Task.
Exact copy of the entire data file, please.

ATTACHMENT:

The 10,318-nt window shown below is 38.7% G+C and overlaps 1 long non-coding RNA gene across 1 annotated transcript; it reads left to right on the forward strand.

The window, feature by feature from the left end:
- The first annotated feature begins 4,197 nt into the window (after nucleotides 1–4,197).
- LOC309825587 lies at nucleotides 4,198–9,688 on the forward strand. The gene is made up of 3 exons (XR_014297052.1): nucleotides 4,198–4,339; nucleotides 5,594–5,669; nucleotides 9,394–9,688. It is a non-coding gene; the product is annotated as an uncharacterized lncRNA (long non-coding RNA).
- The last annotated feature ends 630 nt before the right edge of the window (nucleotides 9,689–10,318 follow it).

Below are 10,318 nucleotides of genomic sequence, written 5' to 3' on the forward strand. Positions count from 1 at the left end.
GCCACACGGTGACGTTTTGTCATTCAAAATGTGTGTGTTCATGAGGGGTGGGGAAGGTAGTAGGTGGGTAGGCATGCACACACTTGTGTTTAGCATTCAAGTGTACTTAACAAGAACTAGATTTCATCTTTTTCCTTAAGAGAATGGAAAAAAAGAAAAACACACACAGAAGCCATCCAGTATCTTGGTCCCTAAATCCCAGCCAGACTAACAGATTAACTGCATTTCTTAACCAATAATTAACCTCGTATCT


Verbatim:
The 10,318-nt window shown below is 38.7% G+C and overlaps 1 long non-coding RNA gene across 1 annotated transcript; it reads left to right on the forward strand.

The window, feature by feature from the left end:
- The first annotated feature begins 4,197 nt into the window (after nucleotides 1–4,197).
- LOC309825587 lies at nucleotides 4,198–9,688 on the forward strand. The gene is made up of 3 exons (XR_014297052.1): nucleotides 4,198–4,339; nucleotides 5,594–5,669; nucleotides 9,394–9,688. It is a non-coding gene; the product is annotated as an uncharacterized lncRNA (long non-coding RNA).
- The last annotated feature ends 630 nt before the right edge of the window (nucleotides 9,689–10,318 follow it).

Below are 10,318 nucleotides of genomic sequence, written 5' to 3' on the forward strand. Positions count from 1 at the left end.
GCCACACGGTGACGTTTTGTCATTCAAAATGTGTGTGTTCATGAGGGGTGGGGAAGGTAGTAGGTGGGTAGGCATGCACACACTTGTGTTTAGCATTCAAGTGTACTTAACAAGAACTAGATTTCATCTTTTTCCTTAAGAGAATGGAAAAAAAGAAAAACACACACAGAAGCCATCCAGTATCTTGGTCCCTAAATCCCAGCCAGACTAACAGATTAACTGCATTTCTTAACCAATAATTAACCTCGTATCT